By Rev. Heather Blais, Rector
This week, we encounter Jesus on the tail end of his journey from Capernaum to the village of Nain. This trip took about a day, but with all of his disciples and the large crowd following him, it may have taken him even longer. Yet the gospel makes no mention of his journey, except to say that as he approached the edge of the town, there was a funeral procession for a young man who had died. There was a single mother, walking and weeping, that caught Jesus’ attention.
The woman had no husband. No other children. No father or brothers. When Jesus gazed at her, he seemed to look deep inside her very soul and life. He saw the unimaginable and incomprehensible pain of a parent who had lost her only child. He saw the hopeless future that lie in store for this widow, with no one to provide or care for her. Jesus saw a woman that was completely and utterly alone, walking towards the place where she would bury her only child. She might as well have been walking to her own grave. Because in the blink of an eye, she was now one of the poorest of the poor, having no family to look after her.
Yet something happened when Jesus encountered this woman’s deep pain. He had compassion on her. Jesus told the woman not to weep, and then came forward to the body and said, “Young man, I say to you, rise!” The dead man sat up and began to speak. Then, in one of the most beautiful scenes imaginable, Jesus gave him to his mother.
In this moment, Jesus did two things. First, he took action when he witnessed someone being pressed out beyond the margins of society. He advocated for her by resurrecting her son--the only one on this earth left to protect, care, and provide for her. He modeled for his disciples and the crowd, that when we encounter someone shoved to the side of society with no one to care for them, that it is our job to find a way to help care for them. His actions challenge his followers to not just sit idly by, but to be a people who take action when we see that something is wrong.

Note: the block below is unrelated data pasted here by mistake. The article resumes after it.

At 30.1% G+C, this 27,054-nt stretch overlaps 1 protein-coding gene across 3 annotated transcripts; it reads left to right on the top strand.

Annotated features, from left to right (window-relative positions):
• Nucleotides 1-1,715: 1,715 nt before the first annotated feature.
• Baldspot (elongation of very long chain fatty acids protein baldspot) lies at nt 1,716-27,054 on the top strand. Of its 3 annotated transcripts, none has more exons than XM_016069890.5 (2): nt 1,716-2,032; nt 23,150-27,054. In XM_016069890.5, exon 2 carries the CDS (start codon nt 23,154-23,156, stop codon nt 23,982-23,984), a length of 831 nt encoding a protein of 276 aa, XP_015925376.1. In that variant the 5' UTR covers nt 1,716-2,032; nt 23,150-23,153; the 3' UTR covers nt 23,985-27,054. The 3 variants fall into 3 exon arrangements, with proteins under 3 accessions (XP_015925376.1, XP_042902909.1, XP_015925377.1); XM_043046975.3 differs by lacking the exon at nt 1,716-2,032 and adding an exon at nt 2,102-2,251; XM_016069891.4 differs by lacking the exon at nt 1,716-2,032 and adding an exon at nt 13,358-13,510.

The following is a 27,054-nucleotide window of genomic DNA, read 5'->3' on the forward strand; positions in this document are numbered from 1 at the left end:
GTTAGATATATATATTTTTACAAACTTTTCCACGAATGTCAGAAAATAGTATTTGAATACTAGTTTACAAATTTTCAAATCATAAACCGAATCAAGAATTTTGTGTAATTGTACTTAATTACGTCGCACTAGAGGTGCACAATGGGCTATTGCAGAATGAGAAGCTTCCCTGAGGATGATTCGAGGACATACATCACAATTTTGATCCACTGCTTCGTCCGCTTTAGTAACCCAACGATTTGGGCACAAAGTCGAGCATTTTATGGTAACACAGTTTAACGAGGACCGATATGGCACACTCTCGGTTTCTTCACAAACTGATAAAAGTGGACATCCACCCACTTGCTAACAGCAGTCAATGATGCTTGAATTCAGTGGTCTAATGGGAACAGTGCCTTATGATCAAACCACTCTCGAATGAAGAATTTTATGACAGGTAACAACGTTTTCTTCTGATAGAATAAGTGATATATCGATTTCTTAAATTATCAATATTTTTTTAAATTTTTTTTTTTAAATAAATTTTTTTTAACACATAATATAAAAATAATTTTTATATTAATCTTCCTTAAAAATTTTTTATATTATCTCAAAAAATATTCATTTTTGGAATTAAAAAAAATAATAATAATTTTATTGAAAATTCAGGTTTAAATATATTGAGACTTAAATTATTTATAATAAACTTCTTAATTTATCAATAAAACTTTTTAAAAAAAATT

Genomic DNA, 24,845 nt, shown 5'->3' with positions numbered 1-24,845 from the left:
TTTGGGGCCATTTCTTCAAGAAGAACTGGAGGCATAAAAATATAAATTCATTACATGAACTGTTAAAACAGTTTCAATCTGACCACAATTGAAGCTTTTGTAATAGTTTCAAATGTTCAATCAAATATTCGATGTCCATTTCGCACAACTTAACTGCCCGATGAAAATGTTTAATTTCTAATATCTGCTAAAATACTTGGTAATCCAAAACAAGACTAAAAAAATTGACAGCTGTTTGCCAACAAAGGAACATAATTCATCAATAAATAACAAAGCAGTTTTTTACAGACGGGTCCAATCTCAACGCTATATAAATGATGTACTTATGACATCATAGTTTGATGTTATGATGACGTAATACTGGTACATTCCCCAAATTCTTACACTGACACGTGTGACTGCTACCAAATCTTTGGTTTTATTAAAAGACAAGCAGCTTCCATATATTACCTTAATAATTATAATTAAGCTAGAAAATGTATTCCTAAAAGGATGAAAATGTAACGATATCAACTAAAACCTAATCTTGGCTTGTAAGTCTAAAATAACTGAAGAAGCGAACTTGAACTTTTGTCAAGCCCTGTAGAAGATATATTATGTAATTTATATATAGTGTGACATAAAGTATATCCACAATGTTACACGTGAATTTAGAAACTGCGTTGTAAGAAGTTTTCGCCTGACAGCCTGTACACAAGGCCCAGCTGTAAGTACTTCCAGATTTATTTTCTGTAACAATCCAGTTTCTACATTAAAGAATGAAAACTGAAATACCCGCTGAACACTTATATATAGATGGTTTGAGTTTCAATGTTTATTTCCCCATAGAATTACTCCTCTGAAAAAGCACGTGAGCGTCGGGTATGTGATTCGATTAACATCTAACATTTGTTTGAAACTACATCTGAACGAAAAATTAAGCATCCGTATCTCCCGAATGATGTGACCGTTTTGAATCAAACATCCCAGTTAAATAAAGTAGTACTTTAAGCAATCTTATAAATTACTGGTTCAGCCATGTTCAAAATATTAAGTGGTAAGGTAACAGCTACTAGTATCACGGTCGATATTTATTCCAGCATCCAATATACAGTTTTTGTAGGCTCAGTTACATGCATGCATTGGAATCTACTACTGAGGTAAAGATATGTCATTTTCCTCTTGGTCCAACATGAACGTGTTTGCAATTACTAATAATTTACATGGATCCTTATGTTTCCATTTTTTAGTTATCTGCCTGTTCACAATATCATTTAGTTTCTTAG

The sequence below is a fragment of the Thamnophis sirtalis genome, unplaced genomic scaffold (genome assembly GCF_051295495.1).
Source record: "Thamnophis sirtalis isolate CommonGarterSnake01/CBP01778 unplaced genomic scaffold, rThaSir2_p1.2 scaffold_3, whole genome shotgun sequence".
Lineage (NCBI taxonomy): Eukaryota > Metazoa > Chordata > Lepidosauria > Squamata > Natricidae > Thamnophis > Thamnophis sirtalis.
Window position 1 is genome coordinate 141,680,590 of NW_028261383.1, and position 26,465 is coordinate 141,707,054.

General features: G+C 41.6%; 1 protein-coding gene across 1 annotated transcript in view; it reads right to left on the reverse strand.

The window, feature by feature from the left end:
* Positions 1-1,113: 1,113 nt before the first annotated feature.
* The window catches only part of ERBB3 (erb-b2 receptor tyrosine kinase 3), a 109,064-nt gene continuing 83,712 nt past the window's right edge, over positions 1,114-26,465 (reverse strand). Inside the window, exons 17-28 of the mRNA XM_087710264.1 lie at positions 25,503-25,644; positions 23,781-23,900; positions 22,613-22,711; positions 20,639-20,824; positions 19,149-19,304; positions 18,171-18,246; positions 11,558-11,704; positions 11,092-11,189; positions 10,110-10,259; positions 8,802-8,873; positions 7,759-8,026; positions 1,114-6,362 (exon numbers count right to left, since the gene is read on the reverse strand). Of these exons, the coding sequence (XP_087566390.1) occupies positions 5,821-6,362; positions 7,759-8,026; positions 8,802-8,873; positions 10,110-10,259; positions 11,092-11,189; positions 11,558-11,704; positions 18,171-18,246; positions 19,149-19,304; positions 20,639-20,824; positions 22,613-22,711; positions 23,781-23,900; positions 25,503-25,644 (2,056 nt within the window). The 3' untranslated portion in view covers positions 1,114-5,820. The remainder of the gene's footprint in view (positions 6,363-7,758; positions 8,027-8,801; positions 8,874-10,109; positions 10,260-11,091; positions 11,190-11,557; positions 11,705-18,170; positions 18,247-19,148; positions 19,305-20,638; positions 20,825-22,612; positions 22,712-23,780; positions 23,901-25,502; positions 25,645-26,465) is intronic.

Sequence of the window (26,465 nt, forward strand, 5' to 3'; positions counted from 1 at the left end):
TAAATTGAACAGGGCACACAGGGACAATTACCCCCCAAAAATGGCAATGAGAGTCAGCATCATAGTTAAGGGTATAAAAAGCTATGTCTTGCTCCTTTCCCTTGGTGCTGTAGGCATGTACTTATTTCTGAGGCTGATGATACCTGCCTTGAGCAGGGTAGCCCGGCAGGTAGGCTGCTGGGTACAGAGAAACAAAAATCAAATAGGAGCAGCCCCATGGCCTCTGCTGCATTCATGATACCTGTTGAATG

The second thing Jesus did was he encountered this woman’s deep pain and the young man’s death, and brought forth new life. Out of death and hopelessness, he springs forth resurrection life and hope. Something we see him do again, and again, and again. While we may not see bodily resurrection very often, most of us are here because we have experienced, or are seeking, the compassion that Christ has for us when we bring him our deepest pain, sorrow, and fears. How many times have we experienced death in some form, only to experience something new springing forth--the kind of new life and hope that could only have come from God?
There is another mother and father who lost their daughter not so long ago. An unimaginable, incomprehensible pain. A week after marching with her high school majorettes in President Obama’s second inaugural parade, 15 year old Hadiya Pendleton was gunned down and killed in a South side park in Chicago after school. Yet through the pain of her death, something new was born. Her family and friends asked Hadiya’s classmates to commemorate her life--and the lives of hundreds claimed by Chicago gun violence each year--by wearing orange.
Why orange? They said,“Orange is used because hunters wear orange to warn other hunters not to shoot. By wearing orange, we are showing others that we are human and wish not to be gunned down.”
While Hadiya cannot be brought back to life as the young man in today’s Gospel was, numerous groups around the country, including Bishops United Against Gun Violence and Episcopalians Against Gun Violence, have declared last Thursday, June 2nd, which is Hadiya’s birthday, as National Gun Violence Awareness Day.
Bishop Fisher invited Episcopalians across our diocese to wear orange as a sign of solidarity, ‘that we are human and wish not to be gunned down.’ He invited clergy to wear orange stoles today and to talk about the importance of gun violence awareness. The hope is that the resurrection and new life that comes from Hadiya’s death is to raise gun violence awareness. That her death will inspire us to be a people of action.
One of our parishioners, Carol DeRose, shared this story with her grandson, Jonathan, when he showed her a bright orange bear he had recently won in one of those grabber claw games. She shared that there were some priests and others who were getting new stoles in orange to bring awareness to gun violence, and she mentioned that I didn’t have an orange stole and wondered what to do. The next morning before church, Jonathan went to Carol and said he wanted to give me the orange bear so I had something orange, and he even gave it a bear stole, hoping that the bear might help us in talking about gun violence awareness.
I’ll be honest, I love this orange bear more than any stole that I might have gotten for this occasion. Primarily because Jonathan’s bear is a visual wake up call for adults everywhere. If a child understands the importance of this public health crisis, while we as a nation sit idly by, then we have ourselves a real problem.
In today’s gospel, Jesus asks us to be a people of action, he asks us to be a people that seeks out those shoved to the margins of society. Well Hadiya, and each and everyone one of the 91 people that are killed each and every day to gun violence, are asking us bring awareness and take action. Something has got to change. And it begins with us. Amen.
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